The Duchess of Cambridge has met victims of the London Bridge terror attack and hospital staff who were on duty that night.
Kate visited King's College Hospital on Monday and spoke to six patients who are still being treated.
In total, 14 people were admitted to the hospital after the atrocity on Saturday June 3, predominantly suffering from stab wounds.
The Duchess spoke to doctors and nurses who were working on the night of the atrocity.
She asked about their roles and praised their efforts, saying: "Well done."
Kate asked the staff if despite being trained for such events, it was difficult to deal with the incident.
Speaking about the night, head of nursing Lynne Watkins-Hulme said: "What was really noticeable on Saturday night was the amount of female patients that were involved.
"That was quite traumatic for the staff. We are not used to so many females being injured."
She added: "We are used to seeing people who are stabbed.
"But to have six women who were stabbed, multiple times - it was just the amount of people - that was upsetting."
Many of the staff who tended to patients after the London Bridge atrocity were also working on March 22 when Khalid Masood killed five people in an attack on Westminster Bridge.
Kate said: "To go through this sort of event twice, it is quite unprecedented.
"What sort of training do you go through?"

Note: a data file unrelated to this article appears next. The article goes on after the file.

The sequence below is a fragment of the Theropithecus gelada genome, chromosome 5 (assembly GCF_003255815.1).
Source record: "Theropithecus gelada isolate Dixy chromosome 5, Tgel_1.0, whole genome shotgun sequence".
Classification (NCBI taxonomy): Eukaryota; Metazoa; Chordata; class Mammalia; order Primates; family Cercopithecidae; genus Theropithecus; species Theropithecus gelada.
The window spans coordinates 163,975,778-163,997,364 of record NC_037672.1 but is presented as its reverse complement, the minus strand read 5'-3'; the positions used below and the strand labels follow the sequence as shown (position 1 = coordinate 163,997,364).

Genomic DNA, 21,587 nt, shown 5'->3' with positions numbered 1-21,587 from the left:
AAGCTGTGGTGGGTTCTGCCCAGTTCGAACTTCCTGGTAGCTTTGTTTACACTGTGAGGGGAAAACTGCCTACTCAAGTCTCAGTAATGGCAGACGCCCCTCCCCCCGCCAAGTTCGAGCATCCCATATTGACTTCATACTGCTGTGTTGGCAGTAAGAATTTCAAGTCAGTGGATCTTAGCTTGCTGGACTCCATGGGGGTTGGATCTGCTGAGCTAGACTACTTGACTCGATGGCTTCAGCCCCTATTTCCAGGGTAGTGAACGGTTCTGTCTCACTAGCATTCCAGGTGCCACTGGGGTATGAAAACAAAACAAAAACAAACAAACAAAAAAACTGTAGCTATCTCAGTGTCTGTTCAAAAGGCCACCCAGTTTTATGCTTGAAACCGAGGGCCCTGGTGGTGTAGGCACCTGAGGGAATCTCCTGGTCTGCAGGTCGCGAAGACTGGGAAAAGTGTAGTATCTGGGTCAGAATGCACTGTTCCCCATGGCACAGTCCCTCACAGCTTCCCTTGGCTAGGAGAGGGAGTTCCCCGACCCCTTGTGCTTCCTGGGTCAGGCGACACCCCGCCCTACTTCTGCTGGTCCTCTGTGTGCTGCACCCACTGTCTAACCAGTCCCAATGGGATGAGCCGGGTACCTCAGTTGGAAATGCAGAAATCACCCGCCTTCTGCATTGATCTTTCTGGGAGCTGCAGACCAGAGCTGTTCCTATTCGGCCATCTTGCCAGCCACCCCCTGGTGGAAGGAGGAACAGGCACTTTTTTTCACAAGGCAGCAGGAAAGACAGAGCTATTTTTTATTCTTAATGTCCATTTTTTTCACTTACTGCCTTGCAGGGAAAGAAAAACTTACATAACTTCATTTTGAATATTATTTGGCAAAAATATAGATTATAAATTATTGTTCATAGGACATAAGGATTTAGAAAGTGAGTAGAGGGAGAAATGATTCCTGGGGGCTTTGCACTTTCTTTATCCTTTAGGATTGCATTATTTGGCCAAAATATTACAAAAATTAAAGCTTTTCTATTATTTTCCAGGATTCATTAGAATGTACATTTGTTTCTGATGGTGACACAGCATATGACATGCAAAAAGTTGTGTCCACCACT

She also spoke to emergency consultant Malcolm Tunnicliff, who had been on his way home from playing cricket when he heard news of the incident and made his way to the hospital.
He said: "We are very, very used to dealing with stabbings in this area.
"We are one of the busiest hospitals in western Europe for dealing with penetrating injuries, but it was the volume and it is usually young men that stab each other, and there were quite a lot of ladies who were stabbed.
"We got through a lot of kit in an hour and a half. Probably what we go through in a week."
Asked what he took from the Duchess visiting, Dr Tunnicliff said: "The dedication of all the staff, and actually how resilient they are and they are very proud to work for King's, and the NHS for that matter.
"It is nice when you have got someone like the Duchess of Cambridge who comes along. It was only four or five weeks ago Prince Charles and the Duchess of Cornwall came along, and it gives the patients a lift, it gives the staff a lift that they're being recognised.
"And actually, all staff in the NHS want these days is just to be recognised for what they do, because they get knocked for so much.
"Someone like that coming along and recognising that, it is a massive lift."